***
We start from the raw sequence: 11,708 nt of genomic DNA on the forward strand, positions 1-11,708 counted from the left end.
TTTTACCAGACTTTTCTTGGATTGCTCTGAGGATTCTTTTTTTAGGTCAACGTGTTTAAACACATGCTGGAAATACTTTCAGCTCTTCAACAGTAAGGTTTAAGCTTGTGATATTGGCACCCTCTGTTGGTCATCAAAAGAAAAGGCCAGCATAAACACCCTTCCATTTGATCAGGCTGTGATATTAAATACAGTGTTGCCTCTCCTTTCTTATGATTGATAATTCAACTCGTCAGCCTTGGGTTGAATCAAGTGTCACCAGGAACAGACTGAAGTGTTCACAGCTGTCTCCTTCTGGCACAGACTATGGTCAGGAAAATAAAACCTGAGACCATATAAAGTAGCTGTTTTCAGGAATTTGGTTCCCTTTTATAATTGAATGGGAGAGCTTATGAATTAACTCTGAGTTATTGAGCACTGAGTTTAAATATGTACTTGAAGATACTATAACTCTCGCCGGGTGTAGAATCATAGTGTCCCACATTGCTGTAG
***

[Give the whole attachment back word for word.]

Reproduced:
We start from the raw sequence: 11,708 nt of genomic DNA on the forward strand, positions 1-11,708 counted from the left end.
TTTTACCAGACTTTTCTTGGATTGCTCTGAGGATTCTTTTTTTAGGTCAACGTGTTTAAACACATGCTGGAAATACTTTCAGCTCTTCAACAGTAAGGTTTAAGCTTGTGATATTGGCACCCTCTGTTGGTCATCAAAAGAAAAGGCCAGCATAAACACCCTTCCATTTGATCAGGCTGTGATATTAAATACAGTGTTGCCTCTCCTTTCTTATGATTGATAATTCAACTCGTCAGCCTTGGGTTGAATCAAGTGTCACCAGGAACAGACTGAAGTGTTCACAGCTGTCTCCTTCTGGCACAGACTATGGTCAGGAAAATAAAACCTGAGACCATATAAAGTAGCTGTTTTCAGGAATTTGGTTCCCTTTTATAATTGAATGGGAGAGCTTATGAATTAACTCTGAGTTATTGAGCACTGAGTTTAAATATGTACTTGAAGATACTATAACTCTCGCCGGGTGTAGAATCATAGTGTCCCACATTGCTGTAG